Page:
FIG. 11 shows a modified oligodeoxynucleotide 70 with a structure of type C, which includes a hydroxylamine or hydrazine group. A portion of modified oligodeoxynucleotide 70 is shown, including a core oligodeoxynucleotide 72. Core oligodeoxynucleotide 72 can be of substantially any length, although only two bases 74 are shown. The hydroxylamine or hydrazine group is shown as “R” having the general formula of O—NH2 or NH—NH2, attached to one end of a polymethylene spacer 76. Polymethylene spacer 76 has the general formula [(CH2)2X]n2—NH—C(═O)—(CH2)n1—R, in which n1 and n2 are variable, X is either CH2 or O, and R is as defined previously.
Polymethylene spacer 76 is shown at the 5′ position of core oligodeoxynucleotide 72, although it could also have been added at the 3′ end of core oligodeoxynucleotide 72. Modified oligodeoxynucleotides 70 of type C are thus able to become covalently bound to spacer molecules 76 described previously.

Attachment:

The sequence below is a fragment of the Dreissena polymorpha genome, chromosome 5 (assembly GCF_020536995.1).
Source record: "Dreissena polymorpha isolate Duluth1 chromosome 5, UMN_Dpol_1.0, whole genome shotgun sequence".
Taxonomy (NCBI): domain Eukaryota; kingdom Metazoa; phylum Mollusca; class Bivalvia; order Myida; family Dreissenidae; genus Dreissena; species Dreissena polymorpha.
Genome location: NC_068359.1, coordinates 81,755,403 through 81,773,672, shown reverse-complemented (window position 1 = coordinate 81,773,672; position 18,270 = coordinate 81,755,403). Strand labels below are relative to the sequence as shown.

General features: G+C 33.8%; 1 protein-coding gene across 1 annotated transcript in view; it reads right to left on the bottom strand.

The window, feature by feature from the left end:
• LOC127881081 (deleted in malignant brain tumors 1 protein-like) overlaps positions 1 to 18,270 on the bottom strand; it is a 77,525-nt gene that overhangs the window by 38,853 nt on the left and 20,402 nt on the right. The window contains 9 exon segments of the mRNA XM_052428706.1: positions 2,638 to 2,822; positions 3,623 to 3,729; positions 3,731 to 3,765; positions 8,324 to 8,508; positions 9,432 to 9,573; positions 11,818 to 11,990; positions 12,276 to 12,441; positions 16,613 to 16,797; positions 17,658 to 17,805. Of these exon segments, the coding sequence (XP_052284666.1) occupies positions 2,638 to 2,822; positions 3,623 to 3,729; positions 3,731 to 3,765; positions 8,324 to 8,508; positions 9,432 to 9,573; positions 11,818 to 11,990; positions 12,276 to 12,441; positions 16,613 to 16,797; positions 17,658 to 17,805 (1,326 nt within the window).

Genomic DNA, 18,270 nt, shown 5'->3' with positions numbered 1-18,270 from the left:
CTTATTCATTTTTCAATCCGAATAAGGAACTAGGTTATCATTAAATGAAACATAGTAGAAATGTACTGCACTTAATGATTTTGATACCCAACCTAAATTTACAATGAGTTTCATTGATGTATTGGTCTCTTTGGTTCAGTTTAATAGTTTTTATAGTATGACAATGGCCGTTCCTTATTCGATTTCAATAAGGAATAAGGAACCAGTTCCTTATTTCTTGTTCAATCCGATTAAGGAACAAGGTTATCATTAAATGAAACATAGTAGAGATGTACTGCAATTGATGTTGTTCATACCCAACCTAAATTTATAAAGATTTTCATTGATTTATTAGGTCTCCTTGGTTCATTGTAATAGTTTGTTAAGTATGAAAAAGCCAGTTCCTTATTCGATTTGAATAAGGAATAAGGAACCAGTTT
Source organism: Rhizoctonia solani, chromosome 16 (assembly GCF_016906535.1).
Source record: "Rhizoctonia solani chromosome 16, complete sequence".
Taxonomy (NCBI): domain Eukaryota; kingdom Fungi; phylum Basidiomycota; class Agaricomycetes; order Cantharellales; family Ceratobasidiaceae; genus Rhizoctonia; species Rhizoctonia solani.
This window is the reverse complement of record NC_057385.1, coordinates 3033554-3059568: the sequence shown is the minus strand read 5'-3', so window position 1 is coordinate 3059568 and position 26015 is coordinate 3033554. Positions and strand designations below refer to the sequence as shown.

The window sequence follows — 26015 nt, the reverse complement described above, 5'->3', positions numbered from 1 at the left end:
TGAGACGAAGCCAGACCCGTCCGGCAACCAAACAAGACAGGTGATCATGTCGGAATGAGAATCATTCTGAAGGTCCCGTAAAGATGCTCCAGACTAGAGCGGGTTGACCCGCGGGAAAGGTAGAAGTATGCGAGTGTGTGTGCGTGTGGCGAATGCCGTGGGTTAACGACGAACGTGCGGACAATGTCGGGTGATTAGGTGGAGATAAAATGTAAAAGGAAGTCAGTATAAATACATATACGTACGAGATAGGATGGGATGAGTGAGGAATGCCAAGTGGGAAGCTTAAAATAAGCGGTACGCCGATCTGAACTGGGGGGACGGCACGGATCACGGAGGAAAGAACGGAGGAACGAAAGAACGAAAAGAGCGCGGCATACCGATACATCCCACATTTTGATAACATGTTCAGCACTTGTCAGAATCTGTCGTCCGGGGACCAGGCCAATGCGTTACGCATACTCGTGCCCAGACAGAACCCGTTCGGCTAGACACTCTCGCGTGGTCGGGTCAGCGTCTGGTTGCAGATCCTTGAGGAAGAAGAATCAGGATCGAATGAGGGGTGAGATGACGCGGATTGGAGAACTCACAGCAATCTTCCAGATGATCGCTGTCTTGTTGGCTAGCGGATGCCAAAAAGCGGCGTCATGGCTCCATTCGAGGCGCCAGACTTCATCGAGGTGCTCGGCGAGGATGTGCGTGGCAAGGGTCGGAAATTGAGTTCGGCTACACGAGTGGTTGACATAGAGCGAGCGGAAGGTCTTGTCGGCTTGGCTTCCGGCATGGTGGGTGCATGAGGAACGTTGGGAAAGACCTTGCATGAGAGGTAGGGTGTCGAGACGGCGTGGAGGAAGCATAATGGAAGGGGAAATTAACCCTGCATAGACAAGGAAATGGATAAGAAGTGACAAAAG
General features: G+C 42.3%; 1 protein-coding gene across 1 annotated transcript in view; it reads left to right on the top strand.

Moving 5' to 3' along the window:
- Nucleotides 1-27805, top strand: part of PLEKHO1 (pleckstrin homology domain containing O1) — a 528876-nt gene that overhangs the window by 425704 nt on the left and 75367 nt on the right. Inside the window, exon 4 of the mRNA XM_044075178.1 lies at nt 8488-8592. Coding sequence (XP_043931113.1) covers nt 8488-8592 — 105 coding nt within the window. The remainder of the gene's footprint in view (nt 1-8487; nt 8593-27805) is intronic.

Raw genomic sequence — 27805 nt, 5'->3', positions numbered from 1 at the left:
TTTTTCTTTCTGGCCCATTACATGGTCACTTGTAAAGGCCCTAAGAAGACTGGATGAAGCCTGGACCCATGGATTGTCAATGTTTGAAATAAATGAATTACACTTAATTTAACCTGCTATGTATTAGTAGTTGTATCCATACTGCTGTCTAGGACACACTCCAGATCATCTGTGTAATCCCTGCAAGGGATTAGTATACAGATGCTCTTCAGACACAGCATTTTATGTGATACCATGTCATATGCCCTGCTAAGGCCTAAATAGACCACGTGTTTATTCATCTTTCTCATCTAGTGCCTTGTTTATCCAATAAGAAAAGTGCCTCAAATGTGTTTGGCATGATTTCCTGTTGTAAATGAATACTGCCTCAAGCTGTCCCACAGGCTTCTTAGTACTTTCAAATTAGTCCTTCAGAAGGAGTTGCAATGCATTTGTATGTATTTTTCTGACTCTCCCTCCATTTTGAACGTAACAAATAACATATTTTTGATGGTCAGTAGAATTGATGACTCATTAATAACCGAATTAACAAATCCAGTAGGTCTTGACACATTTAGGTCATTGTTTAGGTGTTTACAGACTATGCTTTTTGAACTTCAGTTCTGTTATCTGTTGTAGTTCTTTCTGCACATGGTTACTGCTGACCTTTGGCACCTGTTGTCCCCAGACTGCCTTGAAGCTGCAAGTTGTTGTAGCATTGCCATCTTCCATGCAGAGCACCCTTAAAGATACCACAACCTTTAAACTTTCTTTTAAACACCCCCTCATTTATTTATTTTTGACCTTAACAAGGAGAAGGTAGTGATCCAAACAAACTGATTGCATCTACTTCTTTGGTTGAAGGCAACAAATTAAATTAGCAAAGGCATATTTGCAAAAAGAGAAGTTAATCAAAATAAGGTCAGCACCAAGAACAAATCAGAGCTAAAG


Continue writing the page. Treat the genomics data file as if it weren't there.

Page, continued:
Indium Tin Oxide Micro-electrodes
The preceding two examples, although generally applicable to micro-electrodes constructed of many different materials, were particularly drawn to gold micro-electrodes for the purposes of illustration. However, such micro-electrodes could alternatively be constructed from indium tin oxide, set onto a substrate of glass for support. Arrays of such indium tin oxide micro-electrodes could ultimately be used in a similar fashion as the arrays of gold micro-electrodes described above.